Through the Darkness

These are different days. We already had our share of challenges to manage, but then a worldwide pandemic appeared out of nowhere. Jonathan Bernstein and his team at Bernstein Crisis Management have seen their fair share of crisis—at least the ones you can anticipate. “In my 35 years of experience, 95% of the crises to which we’ve responded have been, in the wisdom of hindsight, completely preventable,” says Bernstein, president of the crisis management firm.

As schools get back to business, higher education leaders must have crisis management strategies in place to manage their reputations when things go awry. In the world of higher ed, that could be anything.

Take the situation at Carnegie Mellon in Pittsburgh, where some 800 applicants to the school’s elite master’s program for computer science rejoiced when they were accepted, only to find they received erroneous acceptance emails. The emails were sent on a Monday, and by midday Tuesday, its crisis management messaging was in place.

“While the school’s message was concise, apologetic and expressed compassion, you can’t help but feel for those affected,” says Bernstein Crisis Management VP Erik Bernstein. “The issue isn’t going to put a major dent in the school’s reputation, but it’s certainly an example of the trouble a flawed process can create for your organization.”

Most universities are going to face a PR crisis at some point and COVID-19 is just another can of worms. So preparing for the inevitable is a good first step. That is why Everett L. Jackson, Director of the Las Vegas Office for Prospective Students at University of Nevada, Reno, recommends considering common crises related to higher education and discussing how to respond. Create a crisis management team to develop these plans and identify who will keep key individuals up-to-date during the situation. Examine how your campus delivers crisis-related information to internal and external constituencies. 

“As the old saying goes, ‘If you stay ready, you don’t have to get ready,'” Jackson says. “Depending upon the crisis itself and the institution’s subsequent response, recruitment could be crippled for years as the ineffective response to a crisis has evolved into a full-blown reputation, deservedly so or not.”

“Information, whether accurate or not, travels quickly through social media and the internet. While the tendency is to react quickly, it’s important to gather the facts before making an extensive statement.”

Everett L. Jackson, University of Nevada, Reno

The potential negative consequences are clear-cut: Ineffective crisis management stains, misrepresents and colors the strongest messages of the institution. Still, Jackson believes that throughout any crisis there is an opportunity for the institution to learn, grow and even use these “lessons learned” in future marketing campaigns. “This, of course, depends on the successful management of the initial crisis and the subsequent adoption of new policies or procedures,” he says.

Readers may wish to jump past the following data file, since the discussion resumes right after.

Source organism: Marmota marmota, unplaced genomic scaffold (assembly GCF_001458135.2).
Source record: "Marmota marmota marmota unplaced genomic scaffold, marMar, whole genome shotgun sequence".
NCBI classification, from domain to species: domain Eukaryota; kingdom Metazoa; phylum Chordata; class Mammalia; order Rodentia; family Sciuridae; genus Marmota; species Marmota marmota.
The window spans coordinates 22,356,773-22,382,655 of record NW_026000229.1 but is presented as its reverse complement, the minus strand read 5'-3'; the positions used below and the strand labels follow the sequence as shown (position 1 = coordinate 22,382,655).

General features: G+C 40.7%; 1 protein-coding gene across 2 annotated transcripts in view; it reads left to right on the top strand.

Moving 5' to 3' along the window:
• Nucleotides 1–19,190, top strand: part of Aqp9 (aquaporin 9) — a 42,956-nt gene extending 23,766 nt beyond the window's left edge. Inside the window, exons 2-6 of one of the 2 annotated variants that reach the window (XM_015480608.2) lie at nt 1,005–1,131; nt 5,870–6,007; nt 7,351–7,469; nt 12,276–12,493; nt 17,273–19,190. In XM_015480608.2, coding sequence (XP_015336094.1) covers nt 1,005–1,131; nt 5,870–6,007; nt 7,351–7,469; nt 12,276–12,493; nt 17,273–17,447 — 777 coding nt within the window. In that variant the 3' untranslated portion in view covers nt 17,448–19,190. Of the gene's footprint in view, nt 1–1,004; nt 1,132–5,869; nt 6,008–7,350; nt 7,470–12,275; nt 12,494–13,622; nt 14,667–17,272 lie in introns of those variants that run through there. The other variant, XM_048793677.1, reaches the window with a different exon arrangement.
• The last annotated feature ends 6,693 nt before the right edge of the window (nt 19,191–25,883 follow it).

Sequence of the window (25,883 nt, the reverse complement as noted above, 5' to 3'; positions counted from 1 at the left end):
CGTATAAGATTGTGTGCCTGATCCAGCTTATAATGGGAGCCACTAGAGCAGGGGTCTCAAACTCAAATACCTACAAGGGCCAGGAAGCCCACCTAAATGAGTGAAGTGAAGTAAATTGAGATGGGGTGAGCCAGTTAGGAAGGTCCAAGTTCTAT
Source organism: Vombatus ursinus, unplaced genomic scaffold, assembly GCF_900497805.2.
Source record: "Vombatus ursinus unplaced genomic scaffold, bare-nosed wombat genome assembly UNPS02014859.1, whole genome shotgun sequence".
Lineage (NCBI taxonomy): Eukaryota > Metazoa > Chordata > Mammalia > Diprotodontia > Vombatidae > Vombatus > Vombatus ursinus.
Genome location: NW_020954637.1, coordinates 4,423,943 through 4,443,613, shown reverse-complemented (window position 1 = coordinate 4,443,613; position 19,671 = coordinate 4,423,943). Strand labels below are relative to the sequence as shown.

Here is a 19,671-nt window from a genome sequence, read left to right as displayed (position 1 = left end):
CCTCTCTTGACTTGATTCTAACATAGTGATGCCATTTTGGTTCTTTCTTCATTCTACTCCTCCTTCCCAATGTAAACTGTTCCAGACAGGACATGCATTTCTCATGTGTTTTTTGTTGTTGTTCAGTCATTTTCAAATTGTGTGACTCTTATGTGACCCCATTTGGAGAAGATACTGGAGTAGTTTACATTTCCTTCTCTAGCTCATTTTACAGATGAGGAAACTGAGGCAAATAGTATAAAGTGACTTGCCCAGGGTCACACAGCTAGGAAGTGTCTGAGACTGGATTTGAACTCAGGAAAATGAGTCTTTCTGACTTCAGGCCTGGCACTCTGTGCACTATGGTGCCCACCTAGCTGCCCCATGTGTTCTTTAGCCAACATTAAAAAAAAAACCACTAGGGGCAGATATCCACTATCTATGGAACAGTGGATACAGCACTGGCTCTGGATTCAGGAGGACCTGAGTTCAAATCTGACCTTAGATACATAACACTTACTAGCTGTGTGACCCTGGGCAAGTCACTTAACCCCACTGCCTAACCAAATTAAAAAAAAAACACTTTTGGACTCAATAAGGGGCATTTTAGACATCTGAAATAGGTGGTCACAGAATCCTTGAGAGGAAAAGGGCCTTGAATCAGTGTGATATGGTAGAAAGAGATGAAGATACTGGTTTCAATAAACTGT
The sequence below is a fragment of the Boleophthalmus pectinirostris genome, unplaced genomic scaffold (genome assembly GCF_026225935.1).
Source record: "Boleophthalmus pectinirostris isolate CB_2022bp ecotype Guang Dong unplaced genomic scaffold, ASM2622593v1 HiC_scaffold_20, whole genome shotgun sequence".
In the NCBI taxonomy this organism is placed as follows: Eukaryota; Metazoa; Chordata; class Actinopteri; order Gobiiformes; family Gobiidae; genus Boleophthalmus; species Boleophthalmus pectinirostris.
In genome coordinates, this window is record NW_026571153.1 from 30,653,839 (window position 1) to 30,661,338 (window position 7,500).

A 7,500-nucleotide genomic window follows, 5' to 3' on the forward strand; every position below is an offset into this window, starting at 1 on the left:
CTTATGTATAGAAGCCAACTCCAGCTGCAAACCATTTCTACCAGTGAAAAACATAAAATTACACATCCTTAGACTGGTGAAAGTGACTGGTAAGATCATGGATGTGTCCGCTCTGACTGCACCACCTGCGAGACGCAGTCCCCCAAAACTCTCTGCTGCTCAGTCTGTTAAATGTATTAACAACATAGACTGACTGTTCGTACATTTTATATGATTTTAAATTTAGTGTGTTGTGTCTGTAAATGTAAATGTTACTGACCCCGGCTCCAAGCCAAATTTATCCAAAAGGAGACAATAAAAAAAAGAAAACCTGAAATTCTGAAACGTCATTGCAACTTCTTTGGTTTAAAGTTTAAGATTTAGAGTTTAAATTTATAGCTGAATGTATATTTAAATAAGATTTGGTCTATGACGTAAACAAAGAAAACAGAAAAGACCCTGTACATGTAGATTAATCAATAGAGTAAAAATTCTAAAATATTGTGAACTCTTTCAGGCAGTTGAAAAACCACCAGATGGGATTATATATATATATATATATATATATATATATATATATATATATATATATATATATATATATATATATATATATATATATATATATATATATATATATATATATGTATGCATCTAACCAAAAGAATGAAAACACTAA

When the worst of the worst happens, PJ Woolston believes the best thing a school can do is to contextualize. Step back for just a second, take a deep breath and remember that this is not as bad as it seems. He says that the best thing a campus community can do is figure out the best way to get through the situation, together.

“The funny thing about a crisis is that irrespective of the spectrum or industry, or even what the stakes are, any crisis feels dire and overwhelming,” says Woolston, VP for Enrollment Management at Marian University Indianapolis. “Probably the most important thing in handling public relations in the wake of a crisis is a unified front across the campus, and a tone of calm and reason in communicating that unity.”

The next immediate step should always be a personal recommitment to all of the people who were affected, the team you are working with who will be navigating the crisis, and those who are affected whom you will be working to reassure.

“Many people are going to be addressing the situation, and regardless of whether it is admission counselors, the public relations specialist, or the president of the school, the message needs to be the same,” Woolston says. “Do not forget that the concerns you are addressing are real and legitimate. It is important not to overreact, but equally important not to underreact or marginalize the concerns of the people you are working to reassure. Finding the appropriate level of reaction is a fine balance to maintain.”

The most important thing to avoid is to start pointing fingers. Woolston says that is not only counterproductive, but can also exacerbate the situation by undermining the confidence of the people working to control the situation.

“The best perspective to maintain in any situation is the idea that you can fix anything,” Woolston says. “Your team needs to huddle up and find the balance between addressing the needs of the immediate term (both maximizing the class and making any relevant adjustments to the fiscal model) and the long term (addressing the real underlying issue).”

“The best perspective to maintain in any situation is the idea that you can fix anything.”

PJ Woolston, Marian University Indianapolis

Communication is the key component. Can you reach out to students on a one-on-one basis to alleviate their concerns about the situation? Are you addressing the issues, whether it’s safety, diversity or policy? Are prospective students aware of the resources available to students related to the crisis? Are you communicating openly and successfully with “decision influencers” such as parents, teachers and counselors?

All crisis management-related plans should have a very clear set of procedures outlined for members of the crisis management team, covering both operational and communications needs. There is no set playbook; procedures must be customized to each university’s needs.